Western man has stopped evolving: British geneticist

October 7th, 2008 - 2:01 pm ICT by IANS  

London, Oct 7 (IANS) Man in the developed world has stopped evolving, a British genetics expert has said, because they no longer have to struggle to survive and natural selection does not come into play any more.Going by his argument, any hopes of man evolving into something other than the current human state are left with the developing world, where tools of evolution are not thwarted in the absence of modern medi-care and higher standards of living.

Steve Jones, head of the department of genetics, evolution and environment at the University College London, says the forces driving evolution - such as natural selection and genetic mutation - no longer play an important role in our lives.

The people living one million years from now, should man survive, will resemble modern-day humans.

“We now know so much about the process of evolution that we can make some predictions about what might happen in future,” Jones said in a lecture here Monday.

Evolution is driven by natural selection and mutation. Genetic mutations create traits which, if helpful, give individuals a competitive edge over rivals.

Take natural selection. Before modernity, life was so tough that most children died before they reached adolescence. It was a race for survival and only the strongest made it, making out a case for natural selection. This means babies with genetic mutations that made them more resilient had better chances of survival as well as passing on their genes to their offspring.

Jones’ argument is that in a modern world of central heating and plenty of food, the same mutation is far less likely to give a child any advantage. A baby born today can expect to live a long and healthy life, which in turn works against the evolutionary tool of natural selection.

Referring to mutation, Jones expounds the view that it too is slowing down. It is because there are fewer older fathers in the West. Older men’s sperm deteriorates and contains more genetic mistakes which in turn can lead to mutations in their children.

Cell divisions in males increase with age. “Every time there is a cell division, there is a chance of a mistake, a mutation, an error,” he is quoted in The Times as saying.

A third factor - randomness - is also an important ingredient in evolution. Small populations that are isolated can change at random as genes are accidentally lost, he said. But as the world’s population becomes increasingly connected, the opportunity for random change is dwindling.

Jones said: “Worldwide, all populations are becoming connected and the opportunity for random change is dwindling. History is made in bed, but nowadays the beds are getting closer together. We are mixing into a global mass, and the future is brown.”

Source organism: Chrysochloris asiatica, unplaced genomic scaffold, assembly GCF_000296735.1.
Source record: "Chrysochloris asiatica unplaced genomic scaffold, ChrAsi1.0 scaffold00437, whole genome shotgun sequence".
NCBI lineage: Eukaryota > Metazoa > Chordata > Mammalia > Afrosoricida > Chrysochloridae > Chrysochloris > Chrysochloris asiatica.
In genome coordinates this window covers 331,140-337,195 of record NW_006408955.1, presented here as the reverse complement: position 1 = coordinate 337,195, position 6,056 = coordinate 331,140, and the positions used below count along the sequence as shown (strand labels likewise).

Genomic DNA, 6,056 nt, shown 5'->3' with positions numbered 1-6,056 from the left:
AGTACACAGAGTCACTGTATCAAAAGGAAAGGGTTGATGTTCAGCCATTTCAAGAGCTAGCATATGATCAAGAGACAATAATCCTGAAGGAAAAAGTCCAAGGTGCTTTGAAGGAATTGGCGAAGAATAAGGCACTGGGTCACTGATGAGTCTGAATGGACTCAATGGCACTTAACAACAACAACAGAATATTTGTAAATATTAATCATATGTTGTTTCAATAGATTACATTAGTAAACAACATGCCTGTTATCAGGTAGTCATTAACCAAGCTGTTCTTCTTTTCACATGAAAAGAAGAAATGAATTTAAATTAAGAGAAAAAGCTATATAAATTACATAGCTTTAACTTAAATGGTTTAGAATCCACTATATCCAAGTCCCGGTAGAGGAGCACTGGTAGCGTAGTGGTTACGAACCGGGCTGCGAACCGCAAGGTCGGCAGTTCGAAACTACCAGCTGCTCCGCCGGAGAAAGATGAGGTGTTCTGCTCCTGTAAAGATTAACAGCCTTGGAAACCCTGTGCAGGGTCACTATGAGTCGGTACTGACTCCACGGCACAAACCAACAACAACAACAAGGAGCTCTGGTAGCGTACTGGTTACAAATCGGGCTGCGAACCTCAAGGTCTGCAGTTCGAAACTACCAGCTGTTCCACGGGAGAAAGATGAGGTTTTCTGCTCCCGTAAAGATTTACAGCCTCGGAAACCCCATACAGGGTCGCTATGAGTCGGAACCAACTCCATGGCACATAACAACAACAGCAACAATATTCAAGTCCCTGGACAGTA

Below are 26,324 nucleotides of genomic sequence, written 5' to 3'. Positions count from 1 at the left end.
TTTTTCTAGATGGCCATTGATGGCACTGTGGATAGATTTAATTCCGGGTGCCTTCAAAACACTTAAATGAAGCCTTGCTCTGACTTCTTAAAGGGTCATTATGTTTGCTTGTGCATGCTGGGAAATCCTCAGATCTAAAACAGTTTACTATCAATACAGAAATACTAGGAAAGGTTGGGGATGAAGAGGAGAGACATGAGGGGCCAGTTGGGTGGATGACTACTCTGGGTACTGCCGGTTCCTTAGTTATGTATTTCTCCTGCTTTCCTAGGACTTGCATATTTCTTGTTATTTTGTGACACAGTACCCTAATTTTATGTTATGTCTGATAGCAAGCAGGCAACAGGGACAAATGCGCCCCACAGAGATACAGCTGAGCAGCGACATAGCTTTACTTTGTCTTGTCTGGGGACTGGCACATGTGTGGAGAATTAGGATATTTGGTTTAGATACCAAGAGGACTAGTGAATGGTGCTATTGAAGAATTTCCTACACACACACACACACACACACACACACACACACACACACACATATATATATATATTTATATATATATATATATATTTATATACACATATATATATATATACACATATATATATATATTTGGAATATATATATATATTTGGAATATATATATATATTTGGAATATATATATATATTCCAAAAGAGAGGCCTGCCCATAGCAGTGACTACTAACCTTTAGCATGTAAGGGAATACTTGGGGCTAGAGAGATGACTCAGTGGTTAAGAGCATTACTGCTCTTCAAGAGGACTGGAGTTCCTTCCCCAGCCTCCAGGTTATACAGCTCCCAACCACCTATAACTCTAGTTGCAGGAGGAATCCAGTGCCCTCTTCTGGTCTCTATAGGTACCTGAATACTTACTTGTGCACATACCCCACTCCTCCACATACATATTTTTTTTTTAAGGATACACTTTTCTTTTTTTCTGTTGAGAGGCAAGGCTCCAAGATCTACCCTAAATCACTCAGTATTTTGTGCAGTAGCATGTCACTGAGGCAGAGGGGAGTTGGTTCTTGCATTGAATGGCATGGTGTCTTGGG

What he means is inbreeding is becoming less common as the globe becomes smaller.

Referring to Britain, Jones said: “In Britain, one marriage in 50 or so is between members of a different ethnic group, and the country is one of the most sexually open in the world.”

Jones is not the only scientist to believe mankind will struggle to evolve from its present state. In his book “Future Evolution”, Peter Ward, a paleontologist at the University of Washington, claims that only by interbreeding and allowing bioengineering can a new species emerge.

But Chris Stringer, research leader in human origins at the Natural History Museum, London, said the idea that evolutionary pressures were no longer taking their toll on humanity was true of only Western civilization, according to Scotsman newspaper.

Another genetics expert, John Wilkins of the University of Melbourne, has already dismissed him.

Wilkins wrote on his personal blog: “Evolution has not stopped, nor even, I warrant, slowed appreciably. Sure, large populations tend to evolve less quickly than smaller ones for good stochastic reasons, but populations are partitioned.

“It may be in England that one’s partner has ancestry from a long way away, but there have been mass migrations in the human past before, in Africa when the cultural technique of animal herding spread southwards 2,000 years ago, and before that in the period from around 3000-1500 BCE from central Asia to Europe and back. Genes do not stay in one place for very long in evolutionary terms. Jones is mistaking small temporary effects for evolutionarily significant ones.”

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